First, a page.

Stuffed Pizza... Black Anodize pan or Regular?

I’m going to start testing Stuffed pizzas and was looking at the 2" pans… they have Regular and Black Anodized. Is there a big diffrence in how the pie cooks with the diffrent pans? The Black anodize are a $5 more ea. so thats a kick in the pants!

Somewhere I heard the Black causes the crust to “puff up” more so it’s looks even thicker… but I dont understand why that would happen.

Thanks all!

Black will “absorb” heat while silver will reflect heat. My suggestion would be to call AM and ask for a sample of each and try them out.

I haven’t experienced the “puffing up” but the heat distribution would explain that. The black would cook more from the bottom up whereas the silver would cause a more even heat causing the top of the crust to solidify earlier.

The biggest issue with stuffed pizza is the amount of time you have to cook the blasted things. Assuming you’re using a deck oven, I honestly don’t see how there’d be much difference since the bottom of the pan is going to heat whether black or silver. You can’t reflect DIRECT heat.

One other thing I’d suggest… the nesting type pans. They aren’t good for pan pizzas unless you have the flat “lids” to go between the pizzas, but stuffed pizzas are made and cooked right then, so the storage space saved could be helpful. I doubt they’ll be a huge seller, but you still need enough pans to handle the 20-40 minute cook time.

Anyone try a cast iron skillet? They turn out fabulous.

I’ve found that when baking the stuffed pizzas in a deck oven I’ve got to put a screen under the pan(s) to keep the bottom from burning. I typically bake these puppies at 425 to not more than 450F. If you opt to use the spun aluminum pans (silver colored) be sure to season the pans before using them or you’ll never get the pizza out of the pan. My preference is to use the dark colored, anodized pans because thet bake more uniformly. If you use shortening or margarine in the pans rather than oil the assembly of the stuffed pizza will be a lot easier. Remove the baked pizza from the pan as soon as you remove it from the oven (a long, thin blade spatula helps in getting the pizza out of the pan, as do the correct pan grippers), then allow the pizza to set-up for a couple minutes before cutting it with a rocker knife and serving it with knife and fork. This is actually my own personal favorite when it comes to pizza. I used to do a lot of work with Ed Jacobson (Edwardo’s) up in Chicago, Illinois many years ago and I really took a liking to his pizzas.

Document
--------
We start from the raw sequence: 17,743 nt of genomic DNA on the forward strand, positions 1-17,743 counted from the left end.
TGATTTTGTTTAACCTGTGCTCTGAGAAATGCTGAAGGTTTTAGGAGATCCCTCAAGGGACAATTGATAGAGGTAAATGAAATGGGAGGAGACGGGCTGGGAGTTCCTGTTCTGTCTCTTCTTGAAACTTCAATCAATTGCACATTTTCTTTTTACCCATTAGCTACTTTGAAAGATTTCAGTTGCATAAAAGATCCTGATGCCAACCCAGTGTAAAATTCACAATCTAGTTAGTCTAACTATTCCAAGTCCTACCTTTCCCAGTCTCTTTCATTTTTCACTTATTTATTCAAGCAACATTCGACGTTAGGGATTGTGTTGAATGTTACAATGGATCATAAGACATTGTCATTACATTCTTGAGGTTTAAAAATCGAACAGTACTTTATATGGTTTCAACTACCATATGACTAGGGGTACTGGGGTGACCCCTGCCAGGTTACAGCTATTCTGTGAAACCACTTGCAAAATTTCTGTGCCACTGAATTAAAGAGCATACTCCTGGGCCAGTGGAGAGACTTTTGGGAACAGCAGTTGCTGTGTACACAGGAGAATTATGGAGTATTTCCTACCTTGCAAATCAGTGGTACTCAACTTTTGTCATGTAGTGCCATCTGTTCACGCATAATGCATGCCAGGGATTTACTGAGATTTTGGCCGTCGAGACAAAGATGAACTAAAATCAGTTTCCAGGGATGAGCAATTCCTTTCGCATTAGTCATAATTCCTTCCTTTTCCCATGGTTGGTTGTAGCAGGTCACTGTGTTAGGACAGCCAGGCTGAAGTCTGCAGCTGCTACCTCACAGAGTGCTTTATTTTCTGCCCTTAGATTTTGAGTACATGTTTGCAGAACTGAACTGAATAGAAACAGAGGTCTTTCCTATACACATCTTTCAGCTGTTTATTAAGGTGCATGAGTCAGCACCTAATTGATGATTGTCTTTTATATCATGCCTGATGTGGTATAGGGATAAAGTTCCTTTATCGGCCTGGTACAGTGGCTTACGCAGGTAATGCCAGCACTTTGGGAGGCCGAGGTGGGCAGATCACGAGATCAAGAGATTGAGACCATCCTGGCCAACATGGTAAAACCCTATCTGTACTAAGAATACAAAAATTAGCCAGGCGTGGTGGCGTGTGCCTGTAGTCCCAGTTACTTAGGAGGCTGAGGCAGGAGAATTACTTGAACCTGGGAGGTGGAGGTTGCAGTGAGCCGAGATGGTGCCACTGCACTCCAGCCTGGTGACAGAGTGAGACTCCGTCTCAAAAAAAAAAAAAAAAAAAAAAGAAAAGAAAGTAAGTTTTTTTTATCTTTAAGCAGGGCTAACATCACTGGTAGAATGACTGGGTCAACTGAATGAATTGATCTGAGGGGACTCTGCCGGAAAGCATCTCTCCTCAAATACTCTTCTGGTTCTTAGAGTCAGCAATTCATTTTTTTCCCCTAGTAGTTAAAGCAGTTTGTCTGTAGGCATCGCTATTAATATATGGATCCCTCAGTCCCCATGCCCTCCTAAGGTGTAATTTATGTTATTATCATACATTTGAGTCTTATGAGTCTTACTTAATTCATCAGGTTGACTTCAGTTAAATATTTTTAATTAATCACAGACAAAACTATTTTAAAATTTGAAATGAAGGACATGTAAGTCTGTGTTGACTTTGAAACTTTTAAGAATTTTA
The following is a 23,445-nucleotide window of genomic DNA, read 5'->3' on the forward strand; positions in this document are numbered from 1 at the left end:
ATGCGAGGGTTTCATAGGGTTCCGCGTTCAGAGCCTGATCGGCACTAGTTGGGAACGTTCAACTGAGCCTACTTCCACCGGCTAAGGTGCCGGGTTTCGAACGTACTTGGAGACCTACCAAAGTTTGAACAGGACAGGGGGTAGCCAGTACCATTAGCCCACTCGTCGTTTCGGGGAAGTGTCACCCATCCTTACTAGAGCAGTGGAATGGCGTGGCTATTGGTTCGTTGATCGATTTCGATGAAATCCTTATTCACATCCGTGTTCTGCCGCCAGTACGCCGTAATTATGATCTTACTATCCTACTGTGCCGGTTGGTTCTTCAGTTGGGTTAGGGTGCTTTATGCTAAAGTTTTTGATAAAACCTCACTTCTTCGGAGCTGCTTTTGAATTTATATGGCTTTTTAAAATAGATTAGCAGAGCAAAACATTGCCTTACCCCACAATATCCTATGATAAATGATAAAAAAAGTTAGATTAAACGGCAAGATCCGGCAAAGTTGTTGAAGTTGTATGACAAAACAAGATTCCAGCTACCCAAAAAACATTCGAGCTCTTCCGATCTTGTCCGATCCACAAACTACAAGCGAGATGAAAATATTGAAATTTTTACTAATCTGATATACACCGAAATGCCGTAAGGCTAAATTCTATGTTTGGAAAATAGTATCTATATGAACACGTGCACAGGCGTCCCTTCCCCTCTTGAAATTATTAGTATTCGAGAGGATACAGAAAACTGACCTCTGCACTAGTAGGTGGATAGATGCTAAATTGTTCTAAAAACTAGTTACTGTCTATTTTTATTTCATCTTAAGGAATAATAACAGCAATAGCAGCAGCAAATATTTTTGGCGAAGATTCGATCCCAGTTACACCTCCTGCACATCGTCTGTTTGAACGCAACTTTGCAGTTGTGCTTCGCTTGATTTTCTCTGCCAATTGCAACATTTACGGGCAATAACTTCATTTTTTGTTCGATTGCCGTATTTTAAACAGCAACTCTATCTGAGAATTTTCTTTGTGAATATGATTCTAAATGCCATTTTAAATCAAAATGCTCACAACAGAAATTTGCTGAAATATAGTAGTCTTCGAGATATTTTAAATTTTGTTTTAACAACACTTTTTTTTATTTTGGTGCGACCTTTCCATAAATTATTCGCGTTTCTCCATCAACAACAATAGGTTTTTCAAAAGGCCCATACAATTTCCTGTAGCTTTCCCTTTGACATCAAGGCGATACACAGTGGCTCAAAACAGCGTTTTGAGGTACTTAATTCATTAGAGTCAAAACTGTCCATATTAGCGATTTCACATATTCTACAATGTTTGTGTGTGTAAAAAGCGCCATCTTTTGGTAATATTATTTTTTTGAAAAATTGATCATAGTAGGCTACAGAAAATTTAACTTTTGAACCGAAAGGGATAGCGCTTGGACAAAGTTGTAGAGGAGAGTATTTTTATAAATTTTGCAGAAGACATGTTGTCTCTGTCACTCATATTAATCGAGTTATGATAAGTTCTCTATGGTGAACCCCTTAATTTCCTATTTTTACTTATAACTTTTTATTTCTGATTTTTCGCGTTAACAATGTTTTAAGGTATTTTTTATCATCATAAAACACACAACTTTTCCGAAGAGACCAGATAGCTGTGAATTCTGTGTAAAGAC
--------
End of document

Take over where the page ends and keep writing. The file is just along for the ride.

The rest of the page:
Tom Lehmann/The Dough Doctor

I use 1" Silver pans for my “pan” pizza, i use Spray butter on the pan then place the dough skin on it. On the bottom rack of my Deck oven it cooks perfectly. On the top rack the cheese (cheese being on top) cooks long before the crust… so after the top is finished I have to put the pan on the very bottom of the oven to hurry up and cook before the cheese burns.

Seeing as though the “stuffed” will go: Crust-toppings-cheese-crust-sauce… should I get a Lid for it so the sauce dosent burn on top? or will the lid cause some other type of problems?

Thanks again!

One of the secrets to speeding up stuffed pizza is to put it in without sauce on top. Tear a few holes in the top of the crust to let the steam out. About half way through the baking process, pull the pizza out, put the sauce on, and put it back in.

A 1-inch deep pan is pretty shallow for a stuffed pizza, at least the type that I’m used to. I’ve seen some operators cover the pizzas with a piece of foil to protect the sauce or cheese from scorching/burning. You don’t need to crimp it on or even have it tight fitting, just tenting it over the pan seems to work pretty well.
Tom Lehmann/The Dough Doctor

sorry, let me rephrase… i currently use 1" silver pans for my “pan” pizzas… i’m looking into getting the 2" pans for the stuffed.

That makes sense.
Tom Lehmann/TDD